The main duty of a translator is to bridge a gap between two cultures by means of an interpretive act that makes the division between both cultures less visible. Characteristically, languages harbor a great deal of expressions and idioms that belong to a specific culture. These idioms are not born out of thin air and the translator must not turn a blind eye to them. In order to execute the translation task effectively, the translator must flex his muscles and set sail.
Intuitively, the translator might begin to brainstorm in an attempt to find an equivalent to the idiom in hand or even carry out a research on the internet and end up with a classic case of literal translations or a poor adaptation style. Unfortunately, the target language might not enable the translator to provide a prototypical text and the translator’s hands are tied.
This could be particularly true in the case of Arabic to English translations. The complexity here is that the translator needs a savoir-faire between culture and expression. On the contrary, paraphrasing or providing a literal translation can put the cultural aspects and references at stake. Additionally, this approach gives the reader a compositional effect, which means the reading process is experienced differently depending on the language.
Examples of problematic expressions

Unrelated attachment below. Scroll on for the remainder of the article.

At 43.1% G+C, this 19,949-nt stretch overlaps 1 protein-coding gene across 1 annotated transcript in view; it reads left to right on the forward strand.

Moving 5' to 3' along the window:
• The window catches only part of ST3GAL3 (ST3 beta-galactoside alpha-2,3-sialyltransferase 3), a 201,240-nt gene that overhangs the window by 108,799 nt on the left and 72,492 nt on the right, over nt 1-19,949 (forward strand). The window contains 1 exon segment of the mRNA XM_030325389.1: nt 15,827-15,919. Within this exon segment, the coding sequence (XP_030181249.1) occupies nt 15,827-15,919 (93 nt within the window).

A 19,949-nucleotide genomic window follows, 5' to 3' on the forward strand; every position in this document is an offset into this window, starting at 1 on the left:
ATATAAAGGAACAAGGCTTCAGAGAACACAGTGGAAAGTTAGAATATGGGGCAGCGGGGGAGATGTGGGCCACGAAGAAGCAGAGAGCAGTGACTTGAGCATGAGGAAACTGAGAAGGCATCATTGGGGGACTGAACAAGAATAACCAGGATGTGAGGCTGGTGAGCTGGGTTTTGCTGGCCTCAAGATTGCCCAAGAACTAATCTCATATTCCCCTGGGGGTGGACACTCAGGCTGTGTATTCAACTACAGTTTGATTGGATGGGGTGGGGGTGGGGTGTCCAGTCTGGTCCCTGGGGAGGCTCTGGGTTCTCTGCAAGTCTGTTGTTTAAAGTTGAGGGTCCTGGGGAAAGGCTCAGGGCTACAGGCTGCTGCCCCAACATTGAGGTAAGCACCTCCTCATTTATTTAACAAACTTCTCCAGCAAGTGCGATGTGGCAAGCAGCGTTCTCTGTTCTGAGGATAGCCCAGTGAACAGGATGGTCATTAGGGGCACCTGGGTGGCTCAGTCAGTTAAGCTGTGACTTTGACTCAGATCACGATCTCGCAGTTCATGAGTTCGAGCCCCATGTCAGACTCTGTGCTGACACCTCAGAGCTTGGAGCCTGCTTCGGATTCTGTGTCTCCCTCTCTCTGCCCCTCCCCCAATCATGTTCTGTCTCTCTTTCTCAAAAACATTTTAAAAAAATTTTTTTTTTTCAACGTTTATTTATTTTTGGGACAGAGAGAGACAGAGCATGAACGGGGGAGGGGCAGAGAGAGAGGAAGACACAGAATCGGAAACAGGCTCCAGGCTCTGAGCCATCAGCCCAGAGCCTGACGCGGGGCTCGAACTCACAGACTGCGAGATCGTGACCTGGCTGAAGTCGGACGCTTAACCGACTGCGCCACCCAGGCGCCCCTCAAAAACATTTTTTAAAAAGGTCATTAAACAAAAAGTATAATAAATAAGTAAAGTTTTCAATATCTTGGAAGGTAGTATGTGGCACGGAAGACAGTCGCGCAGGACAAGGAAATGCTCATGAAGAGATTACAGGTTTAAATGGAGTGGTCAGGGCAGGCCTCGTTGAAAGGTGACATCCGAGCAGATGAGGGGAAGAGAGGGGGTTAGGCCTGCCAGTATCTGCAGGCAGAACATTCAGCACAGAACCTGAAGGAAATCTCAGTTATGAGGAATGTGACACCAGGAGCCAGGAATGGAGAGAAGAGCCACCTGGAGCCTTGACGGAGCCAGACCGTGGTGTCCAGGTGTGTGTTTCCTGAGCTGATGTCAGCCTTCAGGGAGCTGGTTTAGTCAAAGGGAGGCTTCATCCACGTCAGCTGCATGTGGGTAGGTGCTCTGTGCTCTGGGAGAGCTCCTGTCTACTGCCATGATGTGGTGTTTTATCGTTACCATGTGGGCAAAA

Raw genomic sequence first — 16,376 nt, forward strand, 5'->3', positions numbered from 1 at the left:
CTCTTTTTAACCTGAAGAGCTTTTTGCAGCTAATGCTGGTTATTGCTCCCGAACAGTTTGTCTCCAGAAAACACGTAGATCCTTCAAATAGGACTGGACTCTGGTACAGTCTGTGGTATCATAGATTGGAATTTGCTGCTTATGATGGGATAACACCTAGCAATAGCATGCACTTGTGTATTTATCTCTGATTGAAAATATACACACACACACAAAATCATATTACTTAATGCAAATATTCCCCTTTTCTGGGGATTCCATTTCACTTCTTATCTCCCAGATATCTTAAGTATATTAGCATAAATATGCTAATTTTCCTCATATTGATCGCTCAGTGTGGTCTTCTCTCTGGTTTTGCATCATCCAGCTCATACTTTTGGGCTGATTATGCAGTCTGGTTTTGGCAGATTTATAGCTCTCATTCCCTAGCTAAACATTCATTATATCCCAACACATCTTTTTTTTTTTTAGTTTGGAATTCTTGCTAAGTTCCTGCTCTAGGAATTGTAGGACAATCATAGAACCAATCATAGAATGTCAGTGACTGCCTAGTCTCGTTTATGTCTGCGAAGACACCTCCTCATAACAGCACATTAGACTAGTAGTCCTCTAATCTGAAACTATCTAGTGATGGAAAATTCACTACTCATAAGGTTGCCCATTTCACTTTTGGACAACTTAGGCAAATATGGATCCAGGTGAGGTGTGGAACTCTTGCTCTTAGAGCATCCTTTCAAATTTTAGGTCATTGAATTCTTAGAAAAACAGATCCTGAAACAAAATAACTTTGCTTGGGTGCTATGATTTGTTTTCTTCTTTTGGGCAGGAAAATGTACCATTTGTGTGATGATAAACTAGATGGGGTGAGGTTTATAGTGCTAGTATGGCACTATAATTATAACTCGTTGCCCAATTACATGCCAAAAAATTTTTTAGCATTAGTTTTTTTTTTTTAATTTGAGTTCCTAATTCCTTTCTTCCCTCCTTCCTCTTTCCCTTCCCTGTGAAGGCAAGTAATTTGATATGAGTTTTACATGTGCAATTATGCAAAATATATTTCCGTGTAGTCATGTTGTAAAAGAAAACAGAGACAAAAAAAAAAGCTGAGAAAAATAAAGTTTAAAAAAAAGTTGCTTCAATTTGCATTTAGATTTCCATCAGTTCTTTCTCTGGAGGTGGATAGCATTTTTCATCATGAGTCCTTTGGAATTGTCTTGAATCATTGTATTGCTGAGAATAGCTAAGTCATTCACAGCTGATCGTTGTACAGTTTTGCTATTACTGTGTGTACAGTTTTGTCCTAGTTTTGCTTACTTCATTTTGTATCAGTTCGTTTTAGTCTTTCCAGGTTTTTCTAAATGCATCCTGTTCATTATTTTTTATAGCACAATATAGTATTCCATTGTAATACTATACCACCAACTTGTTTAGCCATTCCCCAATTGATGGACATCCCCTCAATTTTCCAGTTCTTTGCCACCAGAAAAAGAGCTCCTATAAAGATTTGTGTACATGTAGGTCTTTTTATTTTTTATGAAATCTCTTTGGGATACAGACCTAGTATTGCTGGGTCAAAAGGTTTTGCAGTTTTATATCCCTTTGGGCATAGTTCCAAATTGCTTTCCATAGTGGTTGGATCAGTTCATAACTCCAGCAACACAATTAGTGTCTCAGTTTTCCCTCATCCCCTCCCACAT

- الأطرش في الزفة (phonetics: al’atrash fi alzifa)
Literal translation: “like a deaf person in a wedding”. This idiom is used to describe someone who has no idea what is going on. Similarly, a deaf person would be completely lost at a wedding because they are oblivious to all the noise surrounding them.
- الباب يفوت جمل (phonetics: albabu yufawitu jamlan)
Literal translation: “the door is (big enough) for a camel”. This proverb is commonly used to tell someone that if they are not willing to respect the rules, then they are not welcome. The metaphor implies that if the door is big enough for a camel, it is big enough for the person you are speaking to.
- القرد في عين أمه غزال (phonetics: alqirdu fi eayn ‘umihi ghazalun)
Literal translation: “in his mum’s eyes, the monkey is a gazelle”. This idiom is used to describe the blinding love a mother can have for her child. The gazelle is used metaphorically to designate beauty (what the mother sees) and the monkey is used to resemble ugliness (what others might see).
- الجمل لا يرى اعوجاج رقبته (phonetics: aljamalu la yara aewajaj raqabatihi)
Literal translation: “the camel cannot see the bend on its neck”. This idiom was created to express that, similarly to the camel’s bio-psychological inability to see its own neck, other people fail to see their own faults or shortcomings. It is therefore a way to tell someone to stop judging others because they have flaws as well.
We can see from the examples above that the issue is particularly contentious when Arabic is the source language. This is because certain historical events or cultural aspects are the matrix of these idioms; they are deeply rooted in the creative force of the language. This clearly demonstrates why it is nearly impossible for these idioms to be mentally evoked in a different language.